Defense Date

2009

Document Type

Dissertation

Degree Name

Doctor of Philosophy

Department

Electrical Engineering

First Advisor

Supriyo Bandyopadhyay

Abstract

Nanotechnology is the science and engineering of creating functional materials by precise control of matter at nanometer (nm) length scale and exploring novel properties at that scale. It is vital to understand the quantum mechanical phenomena manifested at nanometer scale dimensions since that will enable us to precisely engineer quantum mechanical properties to realize novel device functionalities. This dissertation investigates optical and electronic properties of compound and transition metal doped compound semiconductor nanowires with a view to exploiting them for a wide range of applications in semiconductor electronic and optical devices. In this dissertation work, basic concepts of optical and electronic properties at low dimensional structures will be discussed in chapter 1. Chapter 2 discusses the nanofabrication technique employed to fabricate highly ordered nanowires. Using this method, which is based on electrochemical self-assembly techniques, we can fabricate highly ordered and size controlled nanowires and quantum dots of different materials. In Chapter 3, we report size dependent fluorescence spectroscopy of ZnSe and Mn doped ZnSe nanowires fabricated by the above method. The nanowires exhibit blue shift in the emission spectrum due to quantum confinement effect, which increases the effective bandgap of the semiconductor. We found that the fluorescence spectrum of Mn doped ZnSe nanowires shows high luminescence efficiency, which seems to increase with increasing Mn concentration. These results are highly encouraging for applications in multi spectral displays. Chapter 4 investigates field emission results of highly ordered 50 nm tapered ZnO nanowires that were also fabricated by electrochemical self-assembly. Subsequent to fabrication, the nanowires tips are exposed by chemical etching which renders the tips conical in shape. This tapered shape concentrates the electric field lines at the tip of the wires, and that, in turn, increases the emission current density while lowering the threshold field for the onset of field emission. Measurement of the Fowler-Nordheim tunneling current carried out in partial vacuum indicates that the threshold electric field for field emission in 50-nm diameter ZnO nanowires is 15 V/µm. In this study we identified the key constraint that can increase the threshold field and reduce emission current density. In Chapter 5 we report optical and magnetic measurement of Mn-doped ZnO nanowires. Hysterisis measurements carried out at various temperatures show a ferromagnetic behavior with a Curie temperature of ~ 200 K. We also studied Mn-doping of the ZnO nanowires. The room temperature fluorescence spectroscopy of Mn-doped ZnO nanowires shows a red-shift in the spectra compared to the undoped ZnO nanowires possibly due to strain introduced by the dopants in the nanowires. Finally, in Chapter 6, we report our study of the ensemble averaged transverse spin relaxation time (T2*) in InSb thin films and nanowires using electron spin resonance (ESR) measurement. Unfortunately, the nanowires contained too few spins to produce a detectable signal in our apparatus, but the thin films contained enough spins (> 109/cm2) to produce a measurable ESR signal. We found that the T2* decreases rapidly with increasing temperature between 3.5 K and 20 K, which indicates that spin-dephasing is primarily caused by spin-phonon interactions.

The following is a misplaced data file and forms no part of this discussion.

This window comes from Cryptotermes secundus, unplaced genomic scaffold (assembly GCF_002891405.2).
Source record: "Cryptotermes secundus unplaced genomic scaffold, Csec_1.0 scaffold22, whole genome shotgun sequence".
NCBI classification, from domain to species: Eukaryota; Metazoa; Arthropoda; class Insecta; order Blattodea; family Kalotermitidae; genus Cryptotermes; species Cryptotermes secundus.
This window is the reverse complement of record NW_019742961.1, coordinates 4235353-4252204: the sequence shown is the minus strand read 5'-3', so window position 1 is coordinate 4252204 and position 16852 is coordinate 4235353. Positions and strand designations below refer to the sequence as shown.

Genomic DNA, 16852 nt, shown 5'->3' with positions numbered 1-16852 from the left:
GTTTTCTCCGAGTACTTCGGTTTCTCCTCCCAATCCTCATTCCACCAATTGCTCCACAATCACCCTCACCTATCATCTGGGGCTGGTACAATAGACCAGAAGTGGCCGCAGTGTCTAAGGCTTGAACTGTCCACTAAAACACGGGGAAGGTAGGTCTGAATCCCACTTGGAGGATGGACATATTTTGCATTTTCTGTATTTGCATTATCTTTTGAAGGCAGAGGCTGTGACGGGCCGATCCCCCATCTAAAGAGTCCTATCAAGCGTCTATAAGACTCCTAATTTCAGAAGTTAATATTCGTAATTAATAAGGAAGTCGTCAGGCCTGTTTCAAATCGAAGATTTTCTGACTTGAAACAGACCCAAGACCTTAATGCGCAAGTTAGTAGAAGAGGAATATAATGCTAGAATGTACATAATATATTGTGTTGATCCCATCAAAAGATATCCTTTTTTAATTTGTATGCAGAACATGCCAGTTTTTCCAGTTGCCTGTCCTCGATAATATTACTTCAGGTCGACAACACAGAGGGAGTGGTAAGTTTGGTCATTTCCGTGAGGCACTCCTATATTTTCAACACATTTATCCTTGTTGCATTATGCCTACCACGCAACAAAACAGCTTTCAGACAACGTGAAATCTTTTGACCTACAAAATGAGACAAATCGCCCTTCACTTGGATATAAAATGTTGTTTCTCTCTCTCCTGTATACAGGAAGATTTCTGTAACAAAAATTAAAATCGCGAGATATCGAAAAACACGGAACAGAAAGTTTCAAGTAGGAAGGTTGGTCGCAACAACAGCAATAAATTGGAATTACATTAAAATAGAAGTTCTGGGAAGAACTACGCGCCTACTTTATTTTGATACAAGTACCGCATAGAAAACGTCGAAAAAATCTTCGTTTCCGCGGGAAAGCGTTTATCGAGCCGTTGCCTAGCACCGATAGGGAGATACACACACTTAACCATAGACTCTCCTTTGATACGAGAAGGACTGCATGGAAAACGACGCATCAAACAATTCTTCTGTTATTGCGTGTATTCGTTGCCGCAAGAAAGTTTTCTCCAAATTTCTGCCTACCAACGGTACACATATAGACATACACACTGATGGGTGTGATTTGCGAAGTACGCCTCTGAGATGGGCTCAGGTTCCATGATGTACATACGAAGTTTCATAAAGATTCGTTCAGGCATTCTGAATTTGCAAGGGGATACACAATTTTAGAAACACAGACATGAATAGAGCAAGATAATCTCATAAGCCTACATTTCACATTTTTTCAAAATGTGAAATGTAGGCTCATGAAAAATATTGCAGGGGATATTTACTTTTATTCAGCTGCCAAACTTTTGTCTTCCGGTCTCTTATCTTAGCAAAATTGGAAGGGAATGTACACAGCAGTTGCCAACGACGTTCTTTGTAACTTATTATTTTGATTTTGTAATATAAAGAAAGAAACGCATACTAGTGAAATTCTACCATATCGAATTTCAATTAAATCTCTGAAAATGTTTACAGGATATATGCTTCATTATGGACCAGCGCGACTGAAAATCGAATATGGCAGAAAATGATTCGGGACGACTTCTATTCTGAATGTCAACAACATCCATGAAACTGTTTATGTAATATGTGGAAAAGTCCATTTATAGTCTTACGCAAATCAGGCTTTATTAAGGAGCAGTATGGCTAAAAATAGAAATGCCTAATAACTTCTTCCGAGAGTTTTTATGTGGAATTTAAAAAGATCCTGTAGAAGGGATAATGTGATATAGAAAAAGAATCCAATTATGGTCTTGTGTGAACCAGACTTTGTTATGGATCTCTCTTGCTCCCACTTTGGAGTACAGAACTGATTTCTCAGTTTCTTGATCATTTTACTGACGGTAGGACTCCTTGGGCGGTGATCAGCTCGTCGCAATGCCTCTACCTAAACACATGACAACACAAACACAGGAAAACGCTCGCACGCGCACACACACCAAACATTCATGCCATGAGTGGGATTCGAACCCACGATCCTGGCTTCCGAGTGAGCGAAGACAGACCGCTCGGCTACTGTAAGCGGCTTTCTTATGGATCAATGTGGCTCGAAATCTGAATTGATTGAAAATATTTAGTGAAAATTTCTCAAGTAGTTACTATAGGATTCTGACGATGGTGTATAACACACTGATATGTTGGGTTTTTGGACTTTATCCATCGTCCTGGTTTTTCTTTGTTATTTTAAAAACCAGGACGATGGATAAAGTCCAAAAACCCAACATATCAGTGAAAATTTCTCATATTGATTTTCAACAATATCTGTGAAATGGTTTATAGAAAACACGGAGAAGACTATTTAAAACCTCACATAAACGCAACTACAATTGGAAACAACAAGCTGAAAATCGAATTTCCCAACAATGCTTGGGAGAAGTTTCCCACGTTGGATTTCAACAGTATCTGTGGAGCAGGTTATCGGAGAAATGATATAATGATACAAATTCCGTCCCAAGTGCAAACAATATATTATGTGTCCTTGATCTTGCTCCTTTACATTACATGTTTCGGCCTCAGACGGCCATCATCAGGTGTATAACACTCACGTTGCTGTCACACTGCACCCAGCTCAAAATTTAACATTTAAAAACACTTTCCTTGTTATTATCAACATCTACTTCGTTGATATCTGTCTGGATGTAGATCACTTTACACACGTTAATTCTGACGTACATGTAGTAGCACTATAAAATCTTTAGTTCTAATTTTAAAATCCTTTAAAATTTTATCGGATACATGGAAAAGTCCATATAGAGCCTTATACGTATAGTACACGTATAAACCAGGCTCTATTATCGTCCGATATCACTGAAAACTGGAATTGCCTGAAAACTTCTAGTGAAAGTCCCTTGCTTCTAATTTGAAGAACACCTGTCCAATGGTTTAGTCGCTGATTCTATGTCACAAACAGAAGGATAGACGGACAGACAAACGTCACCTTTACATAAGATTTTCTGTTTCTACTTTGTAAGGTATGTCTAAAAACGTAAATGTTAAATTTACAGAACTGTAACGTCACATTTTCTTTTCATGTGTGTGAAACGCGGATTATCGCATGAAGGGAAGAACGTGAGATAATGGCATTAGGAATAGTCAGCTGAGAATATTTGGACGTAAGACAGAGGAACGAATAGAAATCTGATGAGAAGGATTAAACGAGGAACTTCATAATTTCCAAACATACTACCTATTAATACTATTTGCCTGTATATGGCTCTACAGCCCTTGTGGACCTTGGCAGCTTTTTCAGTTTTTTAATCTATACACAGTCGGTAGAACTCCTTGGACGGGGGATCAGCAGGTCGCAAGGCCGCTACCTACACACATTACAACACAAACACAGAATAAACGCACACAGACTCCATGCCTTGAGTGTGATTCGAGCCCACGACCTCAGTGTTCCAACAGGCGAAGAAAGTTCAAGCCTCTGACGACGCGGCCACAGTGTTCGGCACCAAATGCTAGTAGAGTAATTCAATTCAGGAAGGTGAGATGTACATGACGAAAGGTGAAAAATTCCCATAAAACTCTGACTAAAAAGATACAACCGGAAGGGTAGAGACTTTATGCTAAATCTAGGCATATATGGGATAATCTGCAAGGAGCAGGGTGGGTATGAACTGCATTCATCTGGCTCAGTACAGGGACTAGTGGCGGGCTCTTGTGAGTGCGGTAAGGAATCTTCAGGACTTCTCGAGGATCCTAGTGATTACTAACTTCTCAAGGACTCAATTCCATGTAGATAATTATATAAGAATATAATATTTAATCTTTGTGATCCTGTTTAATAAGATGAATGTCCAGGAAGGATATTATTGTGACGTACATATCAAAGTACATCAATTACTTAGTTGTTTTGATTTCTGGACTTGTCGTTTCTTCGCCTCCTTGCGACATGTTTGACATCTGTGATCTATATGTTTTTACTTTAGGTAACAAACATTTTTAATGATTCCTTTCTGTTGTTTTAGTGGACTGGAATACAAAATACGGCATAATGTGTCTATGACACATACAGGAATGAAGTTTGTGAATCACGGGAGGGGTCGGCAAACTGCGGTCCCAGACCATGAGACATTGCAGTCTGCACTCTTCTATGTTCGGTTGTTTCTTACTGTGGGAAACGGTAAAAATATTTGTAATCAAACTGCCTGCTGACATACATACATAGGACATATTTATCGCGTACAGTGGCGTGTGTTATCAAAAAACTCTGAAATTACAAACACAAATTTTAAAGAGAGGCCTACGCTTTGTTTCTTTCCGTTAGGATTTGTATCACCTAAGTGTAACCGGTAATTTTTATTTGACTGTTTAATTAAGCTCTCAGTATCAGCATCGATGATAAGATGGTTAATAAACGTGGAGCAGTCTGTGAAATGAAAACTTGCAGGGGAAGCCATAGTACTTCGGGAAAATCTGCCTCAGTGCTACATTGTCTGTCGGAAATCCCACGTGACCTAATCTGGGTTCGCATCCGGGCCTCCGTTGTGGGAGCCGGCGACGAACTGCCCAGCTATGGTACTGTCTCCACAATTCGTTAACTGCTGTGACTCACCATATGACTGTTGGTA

Rights

© The Author

Is Part Of

VCU University Archives

Is Part Of

VCU Theses and Dissertations

Date of Submission

February 2009

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